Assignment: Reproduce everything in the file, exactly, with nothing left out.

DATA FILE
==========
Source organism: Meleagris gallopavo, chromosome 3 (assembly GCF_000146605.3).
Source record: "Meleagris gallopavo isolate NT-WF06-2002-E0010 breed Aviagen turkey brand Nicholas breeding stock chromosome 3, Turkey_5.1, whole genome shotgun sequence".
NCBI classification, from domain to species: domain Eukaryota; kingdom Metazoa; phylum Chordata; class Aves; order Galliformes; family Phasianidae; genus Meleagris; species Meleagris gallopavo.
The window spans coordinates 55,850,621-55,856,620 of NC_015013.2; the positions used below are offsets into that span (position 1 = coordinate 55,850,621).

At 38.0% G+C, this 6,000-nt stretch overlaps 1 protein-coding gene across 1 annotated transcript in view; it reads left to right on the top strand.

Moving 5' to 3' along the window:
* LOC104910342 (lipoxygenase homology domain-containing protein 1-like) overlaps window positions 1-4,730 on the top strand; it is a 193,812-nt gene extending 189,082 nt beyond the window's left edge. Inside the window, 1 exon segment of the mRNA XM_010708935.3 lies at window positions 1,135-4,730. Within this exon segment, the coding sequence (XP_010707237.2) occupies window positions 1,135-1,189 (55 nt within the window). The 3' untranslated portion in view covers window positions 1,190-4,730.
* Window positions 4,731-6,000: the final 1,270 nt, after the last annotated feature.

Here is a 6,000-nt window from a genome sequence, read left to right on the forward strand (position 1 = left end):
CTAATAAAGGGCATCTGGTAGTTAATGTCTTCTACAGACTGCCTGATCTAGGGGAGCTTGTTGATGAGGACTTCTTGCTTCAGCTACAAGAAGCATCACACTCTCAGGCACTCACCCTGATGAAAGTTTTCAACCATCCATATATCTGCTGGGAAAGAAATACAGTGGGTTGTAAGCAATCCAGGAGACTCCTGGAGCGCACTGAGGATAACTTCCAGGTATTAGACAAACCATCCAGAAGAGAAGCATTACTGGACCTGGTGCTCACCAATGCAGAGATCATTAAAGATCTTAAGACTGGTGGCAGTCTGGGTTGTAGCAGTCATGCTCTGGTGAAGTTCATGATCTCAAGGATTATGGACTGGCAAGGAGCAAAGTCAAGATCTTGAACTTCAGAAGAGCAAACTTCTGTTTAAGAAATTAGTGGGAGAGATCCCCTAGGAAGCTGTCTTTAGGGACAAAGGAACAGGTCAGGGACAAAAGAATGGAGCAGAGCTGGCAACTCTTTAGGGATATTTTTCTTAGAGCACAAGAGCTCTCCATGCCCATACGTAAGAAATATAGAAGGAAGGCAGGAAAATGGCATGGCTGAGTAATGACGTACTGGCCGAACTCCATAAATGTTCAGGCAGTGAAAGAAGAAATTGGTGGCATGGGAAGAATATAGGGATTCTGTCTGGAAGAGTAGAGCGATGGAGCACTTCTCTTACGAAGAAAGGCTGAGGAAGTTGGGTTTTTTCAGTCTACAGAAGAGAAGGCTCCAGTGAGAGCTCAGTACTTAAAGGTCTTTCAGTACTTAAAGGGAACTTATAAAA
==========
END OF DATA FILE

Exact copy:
Source organism: Meleagris gallopavo, chromosome 3 (assembly GCF_000146605.3).
Source record: "Meleagris gallopavo isolate NT-WF06-2002-E0010 breed Aviagen turkey brand Nicholas breeding stock chromosome 3, Turkey_5.1, whole genome shotgun sequence".
NCBI classification, from domain to species: domain Eukaryota; kingdom Metazoa; phylum Chordata; class Aves; order Galliformes; family Phasianidae; genus Meleagris; species Meleagris gallopavo.
The window spans coordinates 55,850,621-55,856,620 of NC_015013.2; the positions used below are offsets into that span (position 1 = coordinate 55,850,621).

At 38.0% G+C, this 6,000-nt stretch overlaps 1 protein-coding gene across 1 annotated transcript in view; it reads left to right on the top strand.

Moving 5' to 3' along the window:
* LOC104910342 (lipoxygenase homology domain-containing protein 1-like) overlaps window positions 1-4,730 on the top strand; it is a 193,812-nt gene extending 189,082 nt beyond the window's left edge. Inside the window, 1 exon segment of the mRNA XM_010708935.3 lies at window positions 1,135-4,730. Within this exon segment, the coding sequence (XP_010707237.2) occupies window positions 1,135-1,189 (55 nt within the window). The 3' untranslated portion in view covers window positions 1,190-4,730.
* Window positions 4,731-6,000: the final 1,270 nt, after the last annotated feature.

Here is a 6,000-nt window from a genome sequence, read left to right on the forward strand (position 1 = left end):
CTAATAAAGGGCATCTGGTAGTTAATGTCTTCTACAGACTGCCTGATCTAGGGGAGCTTGTTGATGAGGACTTCTTGCTTCAGCTACAAGAAGCATCACACTCTCAGGCACTCACCCTGATGAAAGTTTTCAACCATCCATATATCTGCTGGGAAAGAAATACAGTGGGTTGTAAGCAATCCAGGAGACTCCTGGAGCGCACTGAGGATAACTTCCAGGTATTAGACAAACCATCCAGAAGAGAAGCATTACTGGACCTGGTGCTCACCAATGCAGAGATCATTAAAGATCTTAAGACTGGTGGCAGTCTGGGTTGTAGCAGTCATGCTCTGGTGAAGTTCATGATCTCAAGGATTATGGACTGGCAAGGAGCAAAGTCAAGATCTTGAACTTCAGAAGAGCAAACTTCTGTTTAAGAAATTAGTGGGAGAGATCCCCTAGGAAGCTGTCTTTAGGGACAAAGGAACAGGTCAGGGACAAAAGAATGGAGCAGAGCTGGCAACTCTTTAGGGATATTTTTCTTAGAGCACAAGAGCTCTCCATGCCCATACGTAAGAAATATAGAAGGAAGGCAGGAAAATGGCATGGCTGAGTAATGACGTACTGGCCGAACTCCATAAATGTTCAGGCAGTGAAAGAAGAAATTGGTGGCATGGGAAGAATATAGGGATTCTGTCTGGAAGAGTAGAGCGATGGAGCACTTCTCTTACGAAGAAAGGCTGAGGAAGTTGGGTTTTTTCAGTCTACAGAAGAGAAGGCTCCAGTGAGAGCTCAGTACTTAAAGGTCTTTCAGTACTTAAAGGGAACTTATAAAA